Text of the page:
Genetic Study Confirms Most Pediatric Melanoma Linked To Sun Exposure

Dr. Pappo and Dr. Bahrami by Peter Barta

Dr. Pappo and Dr. Bahrami Interview with:
Alberto Pappo, M.D.
Member, Oncology; Director, Solid Tumor Division
St. Jude Children’s Research Hospital

Medical Research: What is the background for this study? What are the main findings?

Dr. Pappo: Researchers have identified three distinct subtypes of childhood and adolescent tumors of pigment-producing skin cells called melanocytes. The subtypes have different genetic alterations and often different outcomes for patients. The findings should aid efforts to improve diagnosis and treatment of melanoma, which is the most common skin cancer in children and adolescents.

The study provides the most comprehensive analysis yet of the genetic alteration underlying pediatric melanoma, including the first genetic evidence that sun damage causes melanoma in children and adolescents as well as adults. Researchers used whole genome sequencing and other techniques to study the normal and cancer genomes of 23 young patients with a variety of melanocytic tumors, including conventional melanoma. Patients ranged in age from 9 months to 19 years old.

The melanoma subtypes in this study included conventional melanoma, which scientists showed was the same disease in children, adolescents and adults. More than 90 percent of pediatric conventional melanoma had DNA changes linked to sun damage.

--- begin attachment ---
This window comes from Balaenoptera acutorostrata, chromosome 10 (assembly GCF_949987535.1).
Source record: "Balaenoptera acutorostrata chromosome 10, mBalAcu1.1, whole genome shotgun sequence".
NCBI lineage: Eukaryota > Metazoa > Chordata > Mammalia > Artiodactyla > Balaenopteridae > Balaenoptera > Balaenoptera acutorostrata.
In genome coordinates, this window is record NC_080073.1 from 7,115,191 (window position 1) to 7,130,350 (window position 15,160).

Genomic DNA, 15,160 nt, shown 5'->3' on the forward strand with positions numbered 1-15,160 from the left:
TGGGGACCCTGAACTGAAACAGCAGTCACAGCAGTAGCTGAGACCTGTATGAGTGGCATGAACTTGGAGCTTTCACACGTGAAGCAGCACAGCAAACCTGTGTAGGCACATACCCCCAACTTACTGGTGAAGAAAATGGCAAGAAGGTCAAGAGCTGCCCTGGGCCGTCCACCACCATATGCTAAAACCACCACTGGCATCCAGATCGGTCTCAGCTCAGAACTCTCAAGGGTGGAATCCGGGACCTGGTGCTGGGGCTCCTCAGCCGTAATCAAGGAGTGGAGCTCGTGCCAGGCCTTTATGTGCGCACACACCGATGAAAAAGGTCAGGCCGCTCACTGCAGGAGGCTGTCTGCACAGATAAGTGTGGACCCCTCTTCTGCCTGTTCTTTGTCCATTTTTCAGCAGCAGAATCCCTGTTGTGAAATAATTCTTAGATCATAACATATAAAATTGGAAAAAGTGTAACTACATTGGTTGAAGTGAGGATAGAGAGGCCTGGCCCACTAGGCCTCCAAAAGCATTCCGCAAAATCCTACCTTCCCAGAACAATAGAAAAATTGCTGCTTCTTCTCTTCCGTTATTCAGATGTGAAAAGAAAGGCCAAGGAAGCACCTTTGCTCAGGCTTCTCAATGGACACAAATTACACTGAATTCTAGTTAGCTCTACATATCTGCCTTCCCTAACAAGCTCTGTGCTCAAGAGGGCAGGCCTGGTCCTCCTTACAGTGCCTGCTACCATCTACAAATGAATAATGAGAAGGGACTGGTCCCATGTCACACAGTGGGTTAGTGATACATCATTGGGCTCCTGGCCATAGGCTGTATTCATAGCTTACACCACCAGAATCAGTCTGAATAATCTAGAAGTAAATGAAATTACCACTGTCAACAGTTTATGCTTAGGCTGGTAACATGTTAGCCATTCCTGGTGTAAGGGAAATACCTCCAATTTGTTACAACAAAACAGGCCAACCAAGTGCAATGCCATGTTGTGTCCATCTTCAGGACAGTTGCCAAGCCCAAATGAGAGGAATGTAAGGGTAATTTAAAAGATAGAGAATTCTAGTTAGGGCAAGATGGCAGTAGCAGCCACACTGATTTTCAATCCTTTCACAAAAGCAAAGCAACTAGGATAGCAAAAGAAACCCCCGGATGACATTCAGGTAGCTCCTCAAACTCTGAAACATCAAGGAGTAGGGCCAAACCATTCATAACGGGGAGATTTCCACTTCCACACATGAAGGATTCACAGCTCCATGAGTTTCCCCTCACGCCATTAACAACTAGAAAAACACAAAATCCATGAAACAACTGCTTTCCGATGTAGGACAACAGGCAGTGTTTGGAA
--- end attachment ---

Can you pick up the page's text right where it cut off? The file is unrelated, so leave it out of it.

Medical Research: What should clinicians and patients take away from your report?

Dr. Pappo: The findings reinforce the importance of sun protection beginning early in life. The results also underscore the need to make it easier for younger patients with conventional melanoma to access promising therapeutic agents being tried in adults. Clinicians and patients should take away that conventional melanoma in adolescents is very similar to adult melanoma and that UV plays a role in the pathogenesis of this disease.

Medical Research: What recommendations do you have for future research as a result of this study?

Dr. Pappo: We would like to expand our observations by creating a registry.


The Genomic Landscape of Childhood and Adolescent Melanoma

Charles Lu1,11, Jinghui Zhang2,11, Panduka Nagahawatte2, John Easton2, Seungjae Lee3, Zhifa Liu4, Li Ding1,5,6,7, Matthew A Wyczalkowski1, Marcus Valentine8, Fariba Navid9, Heather Mulder2, Ruth G Tatevossian3, James Dalton3, James Davenport3, Zhirong Yin3, Michael Edmonson2, Michael Rusch2, Gang Wu2, Yongjin Li2, Matthew Parker2, Erin Hedlund2, Sheila Shurtleff3, Susana Raimondi3, Vadodaria Bhavin2, Yergeau Donald2, Elaine R Mardis5,6,7, Richard K Wilson5,6,7, William E Evans10, David W Ellison3, Stanley Pounds4, Michael Dyer2, James R Downing3, Alberto Pappo9 and Armita Bahrami3 for the St Jude Children’s Research Hospital–Washington University Pediatric Cancer Genome Project

Journal of Investigative Dermatology (2015) 135, 816–823; doi:10.1038/jid.2014.425; published online 30 October 2014 Interview with: Alberto Pappo, M.D. (2015). Genetic Study Confirms Most Pediatric Melanoma Linked To Sun Exposure 

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Last Updated on March 6, 2015 by Marie Benz MD FAAD